TORONTO—The Vancouver Whitecaps may have fallen to Toronto FC 1–0 in the first leg of the Amway Canadian Championship final on Tuesday evening, but Paolo Tornaghi was all smiles after the loss.
The reason? For one, the Italian goalkeeper was celebrating his 28th birthday. And although he’d conceded the lone goal of the game—a right-footed strike from countryman Sebastian Giovinco that deflected off Vancouver central defender Kendall Waston in the 43rd minute—he was satisfied with his performance, and thrilled to be playing.
“It’s a good feeling. I’m happy,” Tornaghi said. “I don’t have many chances to play, so I had the chance to celebrate my birthday and play in a game—that is the thing I like the most.”
“That is good,” he added of the opportunity to play, emphasizing “good” in a way that made him look like he might bring his fingers to his mouth as one would to celebrate something extraordinarily tasty.
Since joining the Whitecaps in February of 2014, Tornaghi has yet to make a single appearance for the club in a Major League Soccer match. He’s in the unfortunate—for him, at least—situation of being blocked by one of the league’s most outstanding ’keepers, 31-year-old David Ousted.
The Voyageurs Cup, then, is a rare chance for Tornaghi to take the spotlight. And on Tuesday night, he relished those minutes and delivered—making a string of crucial saves in the second half.
“It’s my job to try to save that kind of situation—the other team is attacking, and maybe your teammates are a little bit tired at the end of the game,” Tornaghi said. “The goalie has to come up, and I was ready to do my job.”
The Whitecaps had been the stronger, livelier side in the first half; Toronto looked sluggish. Vancouver was unlucky, then, to concede that clumsy goal right before the break—coach Carl Robinson said it was “sick to give up a goal right before halftime.”
Still, Tornaghi wasn’t dwelling on it.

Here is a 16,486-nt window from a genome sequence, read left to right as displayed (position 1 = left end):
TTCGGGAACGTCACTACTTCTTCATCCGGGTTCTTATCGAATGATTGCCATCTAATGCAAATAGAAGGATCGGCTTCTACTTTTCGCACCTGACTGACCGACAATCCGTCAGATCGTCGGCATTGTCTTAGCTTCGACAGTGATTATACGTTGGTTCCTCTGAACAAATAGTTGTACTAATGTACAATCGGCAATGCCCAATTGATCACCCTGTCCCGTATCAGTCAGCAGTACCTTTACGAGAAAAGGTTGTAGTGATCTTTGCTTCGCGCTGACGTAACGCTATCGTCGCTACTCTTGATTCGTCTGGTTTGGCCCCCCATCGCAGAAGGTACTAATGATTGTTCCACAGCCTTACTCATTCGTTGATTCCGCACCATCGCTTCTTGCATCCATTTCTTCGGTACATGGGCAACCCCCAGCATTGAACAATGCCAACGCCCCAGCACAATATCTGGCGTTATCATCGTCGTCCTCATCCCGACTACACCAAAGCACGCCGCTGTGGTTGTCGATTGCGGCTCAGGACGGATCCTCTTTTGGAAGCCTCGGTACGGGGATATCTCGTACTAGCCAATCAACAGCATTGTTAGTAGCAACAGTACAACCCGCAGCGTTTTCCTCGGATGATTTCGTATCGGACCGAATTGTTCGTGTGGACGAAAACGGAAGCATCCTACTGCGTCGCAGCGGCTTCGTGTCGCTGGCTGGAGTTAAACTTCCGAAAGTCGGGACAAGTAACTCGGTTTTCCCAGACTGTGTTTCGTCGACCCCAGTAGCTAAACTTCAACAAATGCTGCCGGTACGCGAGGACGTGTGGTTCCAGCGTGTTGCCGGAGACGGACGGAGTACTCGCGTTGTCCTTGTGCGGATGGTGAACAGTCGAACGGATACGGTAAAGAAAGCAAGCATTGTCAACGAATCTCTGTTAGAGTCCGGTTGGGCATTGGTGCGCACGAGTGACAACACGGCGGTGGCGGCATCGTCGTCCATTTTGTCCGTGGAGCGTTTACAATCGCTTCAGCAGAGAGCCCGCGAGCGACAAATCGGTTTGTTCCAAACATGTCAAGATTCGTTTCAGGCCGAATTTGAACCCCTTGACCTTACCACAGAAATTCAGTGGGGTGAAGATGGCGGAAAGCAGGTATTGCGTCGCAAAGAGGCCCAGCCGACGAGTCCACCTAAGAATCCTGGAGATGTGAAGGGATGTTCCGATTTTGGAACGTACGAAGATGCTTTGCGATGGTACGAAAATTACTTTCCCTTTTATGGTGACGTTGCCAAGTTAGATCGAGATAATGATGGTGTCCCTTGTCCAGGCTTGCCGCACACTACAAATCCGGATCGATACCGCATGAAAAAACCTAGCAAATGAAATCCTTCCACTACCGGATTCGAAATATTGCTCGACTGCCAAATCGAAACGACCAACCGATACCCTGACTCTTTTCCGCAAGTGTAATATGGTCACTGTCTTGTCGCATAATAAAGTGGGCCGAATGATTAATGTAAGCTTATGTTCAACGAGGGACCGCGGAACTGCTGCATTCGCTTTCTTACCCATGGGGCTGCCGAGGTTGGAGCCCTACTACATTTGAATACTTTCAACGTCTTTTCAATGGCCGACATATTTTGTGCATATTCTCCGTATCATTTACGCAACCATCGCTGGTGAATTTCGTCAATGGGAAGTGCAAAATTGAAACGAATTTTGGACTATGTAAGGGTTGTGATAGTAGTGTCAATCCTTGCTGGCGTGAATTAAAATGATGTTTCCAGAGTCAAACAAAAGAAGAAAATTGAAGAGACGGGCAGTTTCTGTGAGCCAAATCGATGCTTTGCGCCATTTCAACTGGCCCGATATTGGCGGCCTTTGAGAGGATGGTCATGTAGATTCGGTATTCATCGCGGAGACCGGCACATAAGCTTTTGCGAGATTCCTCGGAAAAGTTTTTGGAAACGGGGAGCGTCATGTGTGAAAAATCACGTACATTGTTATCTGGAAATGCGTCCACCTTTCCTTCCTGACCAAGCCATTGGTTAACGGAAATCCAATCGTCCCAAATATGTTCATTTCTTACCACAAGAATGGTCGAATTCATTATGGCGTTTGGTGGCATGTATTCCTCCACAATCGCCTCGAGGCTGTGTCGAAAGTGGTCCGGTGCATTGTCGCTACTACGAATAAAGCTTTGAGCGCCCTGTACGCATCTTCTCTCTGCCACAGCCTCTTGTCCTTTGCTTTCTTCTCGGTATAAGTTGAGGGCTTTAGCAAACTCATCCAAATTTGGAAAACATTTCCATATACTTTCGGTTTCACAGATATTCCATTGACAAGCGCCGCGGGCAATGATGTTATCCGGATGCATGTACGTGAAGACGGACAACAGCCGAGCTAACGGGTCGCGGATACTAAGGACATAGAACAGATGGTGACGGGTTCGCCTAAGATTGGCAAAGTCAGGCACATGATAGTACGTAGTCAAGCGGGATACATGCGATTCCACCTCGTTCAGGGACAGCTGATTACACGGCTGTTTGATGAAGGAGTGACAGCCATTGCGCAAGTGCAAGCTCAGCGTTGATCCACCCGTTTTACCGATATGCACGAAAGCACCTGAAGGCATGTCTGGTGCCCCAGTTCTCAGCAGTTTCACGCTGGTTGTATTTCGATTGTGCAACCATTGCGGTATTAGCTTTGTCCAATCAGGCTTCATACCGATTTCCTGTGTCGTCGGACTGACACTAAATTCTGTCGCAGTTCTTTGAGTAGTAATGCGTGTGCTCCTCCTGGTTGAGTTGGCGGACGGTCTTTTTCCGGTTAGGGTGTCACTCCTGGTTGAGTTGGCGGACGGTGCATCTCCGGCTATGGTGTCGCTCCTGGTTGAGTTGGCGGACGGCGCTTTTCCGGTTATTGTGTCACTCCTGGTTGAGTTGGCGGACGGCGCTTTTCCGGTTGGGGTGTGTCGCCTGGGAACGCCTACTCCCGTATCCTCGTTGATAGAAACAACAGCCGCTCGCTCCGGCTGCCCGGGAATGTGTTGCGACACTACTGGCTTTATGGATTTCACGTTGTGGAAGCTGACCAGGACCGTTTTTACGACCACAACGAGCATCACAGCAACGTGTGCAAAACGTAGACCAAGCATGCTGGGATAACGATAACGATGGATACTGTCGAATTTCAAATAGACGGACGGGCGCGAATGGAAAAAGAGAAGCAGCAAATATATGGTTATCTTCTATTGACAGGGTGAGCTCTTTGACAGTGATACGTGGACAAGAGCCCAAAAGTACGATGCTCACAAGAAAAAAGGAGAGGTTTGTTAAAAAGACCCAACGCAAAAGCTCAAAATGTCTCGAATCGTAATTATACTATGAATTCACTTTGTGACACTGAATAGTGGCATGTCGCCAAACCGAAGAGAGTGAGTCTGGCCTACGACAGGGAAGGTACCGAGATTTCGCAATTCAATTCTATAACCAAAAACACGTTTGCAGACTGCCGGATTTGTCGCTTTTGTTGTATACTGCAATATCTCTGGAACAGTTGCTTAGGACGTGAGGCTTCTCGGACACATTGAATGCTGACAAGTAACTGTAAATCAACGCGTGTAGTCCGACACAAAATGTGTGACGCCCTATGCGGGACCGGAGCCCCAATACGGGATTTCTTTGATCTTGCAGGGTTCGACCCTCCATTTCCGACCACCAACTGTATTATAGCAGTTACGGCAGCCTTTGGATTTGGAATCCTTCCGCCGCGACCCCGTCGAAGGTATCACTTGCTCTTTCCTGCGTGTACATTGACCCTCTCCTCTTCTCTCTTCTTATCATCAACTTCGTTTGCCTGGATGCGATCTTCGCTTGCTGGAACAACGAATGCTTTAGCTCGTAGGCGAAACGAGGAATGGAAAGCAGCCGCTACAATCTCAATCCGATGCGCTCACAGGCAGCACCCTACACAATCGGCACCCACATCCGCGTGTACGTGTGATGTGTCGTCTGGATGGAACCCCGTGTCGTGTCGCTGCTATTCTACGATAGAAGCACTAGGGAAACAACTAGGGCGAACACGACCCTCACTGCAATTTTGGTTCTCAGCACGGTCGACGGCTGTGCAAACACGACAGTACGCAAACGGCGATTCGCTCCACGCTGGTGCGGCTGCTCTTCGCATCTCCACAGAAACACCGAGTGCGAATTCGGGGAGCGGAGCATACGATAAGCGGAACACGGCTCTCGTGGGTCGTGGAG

“We had a laugh at the end of the game,” he said, explaining that he’d joked to Giovinco—whom he’s known a long time—that it had been a lucky little break for the Toronto forward.
“Of course, because Toronto didn’t have many chances, clear chances on the goal, to concede around 40 minutes for a deflection, it always hurts,” Tornaghi said. “I was going for the ball on my right, and then the deflection put the ball on my left. So that’s when you feel unlucky.”
Tornaghi expressed his confidence heading into the second leg, which goes on June 29 at BC Place.
“1–0 is a result that still opens the game,” he said. “We have another 90 minutes.”
Midfielder Russell Teibert, who made his 16th appearance in the Canadian Championship, a new record, echoed Tornaghi’s hopes. “We know we can bounce back,” he said.
Teibert, who wore the captain’s armband in the second half—“I wear that armband with a lot of pride,” he remarked—had nothing but praise for Tornaghi, who kept Toronto’s advantage to a minimum by denying the team a second goal, even while facing an onslaught from a home side determined to improve on their lead (he drew more than one “Yeahhhh—ughhhhhh!” from TFC fans as a result).
“Paolo’s one of the best teammates, if not the best teammate, I’ve ever had,” Teibert said. “He’s always supporting the team whether he’s playing or not, and he doesn’t get too many chances, but when he does he always steps up to the occasion, just like he did tonight.”
In the second leg of last year’s final, Robinson opted to use Ousted. It was, he later explained, a decision based on urgency—the team had never won the Voyageurs Cup, and Robinson wanted his most experienced men on the field.
This year, with Vancouver as reigning champions, there’s still a sense of urgency, but it’s propelled by a desire to defend the Cup rather than prove something. Robinson has shown his faith in Tornaghi, and it’s hard to imagine that the Italian won’t get the opportunity to start the do-or-die championship game he missed out on last time around.
“At the end of the day the coach will make his decision, and he always makes the decision for the best of the team,” Tornaghi said. “So I won’t complain. But I hope to play. I really want to play.”
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